Note, these changes can take up to 24-48 hours to register. If you think about it, this is like establishing a new residential address for your home across the globe and letting THE WORLD know how they can get to your house, hence the reason for it taking a bit of time to register :). So because of that, you may see a status of Needs setup or Pending on the Firebase Hosting page under your domains. That just means that Firebase is waiting to verify that you added those records, and it’s also adding in some security protection in the form of TLS Certs, but I don’t want to bore you with that type of talk. In a couple days, you should see Connected.

Another big milestone complete. So far we have done the following:

  1. Built our website using Hugo.
  2. Stored our website code in GitHub.
  3. Setup a place to host our website using Firebase.
  4. Hooked up our Custom Domain name to redirect to our Website.

This is a big deal, and deserves another celebration!!!

Now, if you’re like me, you don’t want to have to re-remember all of these commands each time you want to create a new blog, right? Wouldn’t it be nice to live in a world where, after you have written your blog and added in the content, you simply push your new blog to GitHub and your website is automatically updated?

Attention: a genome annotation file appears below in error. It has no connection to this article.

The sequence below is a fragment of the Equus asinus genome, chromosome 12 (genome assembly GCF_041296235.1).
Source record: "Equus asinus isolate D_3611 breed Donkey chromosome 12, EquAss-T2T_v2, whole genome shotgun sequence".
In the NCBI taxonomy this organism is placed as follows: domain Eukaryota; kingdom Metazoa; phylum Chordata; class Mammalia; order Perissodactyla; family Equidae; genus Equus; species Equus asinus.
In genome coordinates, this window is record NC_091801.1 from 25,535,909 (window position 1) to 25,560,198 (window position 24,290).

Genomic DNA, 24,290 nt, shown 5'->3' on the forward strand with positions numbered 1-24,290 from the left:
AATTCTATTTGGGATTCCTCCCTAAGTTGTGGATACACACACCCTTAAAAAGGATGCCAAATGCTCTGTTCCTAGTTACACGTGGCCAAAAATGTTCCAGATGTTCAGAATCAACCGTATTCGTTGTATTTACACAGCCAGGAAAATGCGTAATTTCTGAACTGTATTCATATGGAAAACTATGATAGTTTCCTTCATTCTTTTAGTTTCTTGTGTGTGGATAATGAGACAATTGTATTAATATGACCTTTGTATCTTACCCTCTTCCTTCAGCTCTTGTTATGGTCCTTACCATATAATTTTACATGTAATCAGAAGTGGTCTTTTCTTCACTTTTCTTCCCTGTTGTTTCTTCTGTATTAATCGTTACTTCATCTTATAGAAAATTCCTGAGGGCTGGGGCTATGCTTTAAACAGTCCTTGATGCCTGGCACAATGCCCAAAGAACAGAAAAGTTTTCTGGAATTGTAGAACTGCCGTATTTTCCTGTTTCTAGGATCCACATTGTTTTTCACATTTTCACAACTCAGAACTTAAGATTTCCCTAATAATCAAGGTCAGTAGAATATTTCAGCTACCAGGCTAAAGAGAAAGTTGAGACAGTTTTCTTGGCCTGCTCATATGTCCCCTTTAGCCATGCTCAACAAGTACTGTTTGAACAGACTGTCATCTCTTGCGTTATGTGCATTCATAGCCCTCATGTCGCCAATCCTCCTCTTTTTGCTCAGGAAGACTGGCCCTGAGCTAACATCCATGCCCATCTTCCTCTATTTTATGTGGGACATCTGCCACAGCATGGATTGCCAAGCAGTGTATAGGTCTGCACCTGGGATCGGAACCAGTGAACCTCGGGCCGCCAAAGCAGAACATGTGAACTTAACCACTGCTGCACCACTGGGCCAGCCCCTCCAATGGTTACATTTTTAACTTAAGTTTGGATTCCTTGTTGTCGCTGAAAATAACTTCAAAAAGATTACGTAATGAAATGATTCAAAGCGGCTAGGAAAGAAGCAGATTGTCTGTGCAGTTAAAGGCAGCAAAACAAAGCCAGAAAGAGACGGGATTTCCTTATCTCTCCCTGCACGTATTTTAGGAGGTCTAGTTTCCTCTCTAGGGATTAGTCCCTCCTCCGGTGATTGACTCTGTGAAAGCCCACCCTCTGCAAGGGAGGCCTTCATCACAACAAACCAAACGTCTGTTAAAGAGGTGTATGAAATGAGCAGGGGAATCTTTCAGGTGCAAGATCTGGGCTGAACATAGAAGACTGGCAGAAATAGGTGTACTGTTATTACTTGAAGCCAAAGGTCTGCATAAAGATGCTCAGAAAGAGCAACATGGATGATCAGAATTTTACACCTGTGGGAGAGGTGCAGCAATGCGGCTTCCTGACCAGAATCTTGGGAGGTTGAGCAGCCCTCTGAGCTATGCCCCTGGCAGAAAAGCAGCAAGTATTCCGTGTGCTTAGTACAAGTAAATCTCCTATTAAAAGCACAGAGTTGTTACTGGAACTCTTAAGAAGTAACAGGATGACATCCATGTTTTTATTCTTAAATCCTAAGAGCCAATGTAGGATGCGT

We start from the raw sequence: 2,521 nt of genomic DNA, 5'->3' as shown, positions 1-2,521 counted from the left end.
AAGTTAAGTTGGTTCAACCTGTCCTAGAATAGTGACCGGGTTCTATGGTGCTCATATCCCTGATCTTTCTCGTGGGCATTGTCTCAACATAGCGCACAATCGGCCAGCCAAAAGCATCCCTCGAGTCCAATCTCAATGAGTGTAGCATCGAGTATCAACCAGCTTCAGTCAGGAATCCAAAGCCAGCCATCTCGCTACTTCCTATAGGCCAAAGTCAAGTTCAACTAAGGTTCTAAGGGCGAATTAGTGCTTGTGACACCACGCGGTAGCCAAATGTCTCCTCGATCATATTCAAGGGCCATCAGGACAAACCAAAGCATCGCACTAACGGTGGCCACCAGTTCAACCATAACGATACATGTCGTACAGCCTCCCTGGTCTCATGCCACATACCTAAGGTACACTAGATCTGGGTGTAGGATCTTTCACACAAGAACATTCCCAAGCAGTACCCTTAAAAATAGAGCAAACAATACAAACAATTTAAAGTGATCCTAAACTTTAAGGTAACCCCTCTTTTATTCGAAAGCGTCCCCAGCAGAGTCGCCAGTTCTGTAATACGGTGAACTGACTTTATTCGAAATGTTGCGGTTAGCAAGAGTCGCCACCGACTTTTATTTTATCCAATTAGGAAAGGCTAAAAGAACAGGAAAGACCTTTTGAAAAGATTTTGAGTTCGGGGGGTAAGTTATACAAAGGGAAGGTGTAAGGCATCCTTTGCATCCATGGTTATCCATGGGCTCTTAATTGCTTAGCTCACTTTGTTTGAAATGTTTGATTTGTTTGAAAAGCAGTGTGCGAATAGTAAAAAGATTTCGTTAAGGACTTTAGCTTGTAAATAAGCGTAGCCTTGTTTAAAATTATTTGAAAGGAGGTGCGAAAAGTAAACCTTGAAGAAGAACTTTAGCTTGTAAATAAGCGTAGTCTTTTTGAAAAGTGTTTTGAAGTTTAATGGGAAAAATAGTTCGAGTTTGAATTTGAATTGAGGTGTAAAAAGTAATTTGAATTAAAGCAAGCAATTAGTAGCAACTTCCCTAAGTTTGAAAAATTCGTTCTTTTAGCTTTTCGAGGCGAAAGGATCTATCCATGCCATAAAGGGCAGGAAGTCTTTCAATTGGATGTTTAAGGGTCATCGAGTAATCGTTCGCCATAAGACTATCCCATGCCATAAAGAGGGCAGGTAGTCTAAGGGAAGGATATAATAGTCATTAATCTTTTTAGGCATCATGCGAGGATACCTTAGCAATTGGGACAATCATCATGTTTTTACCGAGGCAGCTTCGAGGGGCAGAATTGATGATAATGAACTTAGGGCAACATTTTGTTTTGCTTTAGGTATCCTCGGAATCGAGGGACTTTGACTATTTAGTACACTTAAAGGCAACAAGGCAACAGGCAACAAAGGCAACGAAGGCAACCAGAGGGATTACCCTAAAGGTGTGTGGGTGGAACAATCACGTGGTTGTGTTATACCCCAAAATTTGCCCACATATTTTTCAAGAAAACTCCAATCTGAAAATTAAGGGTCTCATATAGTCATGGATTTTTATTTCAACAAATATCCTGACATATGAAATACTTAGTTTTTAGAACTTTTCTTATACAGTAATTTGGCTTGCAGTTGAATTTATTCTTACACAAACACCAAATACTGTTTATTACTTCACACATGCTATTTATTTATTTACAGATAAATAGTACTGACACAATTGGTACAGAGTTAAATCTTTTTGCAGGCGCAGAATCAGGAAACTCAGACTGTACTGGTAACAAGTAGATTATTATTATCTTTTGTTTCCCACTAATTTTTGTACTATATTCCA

Well so would I!

So these next steps will detail exactly how to do that, and at the end of this next section, you will have set up a complete Continuous Integration / Continuous Delivery (CI/CD) pipeline for your website. By the way, this is a big deal.

So let’s get to it!

Setting up CI/CD

The next step in the process is to setup a way to automatically push updates out to our live website in a seamless manner.

We can do that using Github Actions. Github Actions are automation tools that can kick off a workflow to perform a number of automated tasks. For instance, want to kick off a suite of tests when new code is uploaded, or build and deploy a website? This is exactly what Github Actions can do.

This is what we want the workflow to do: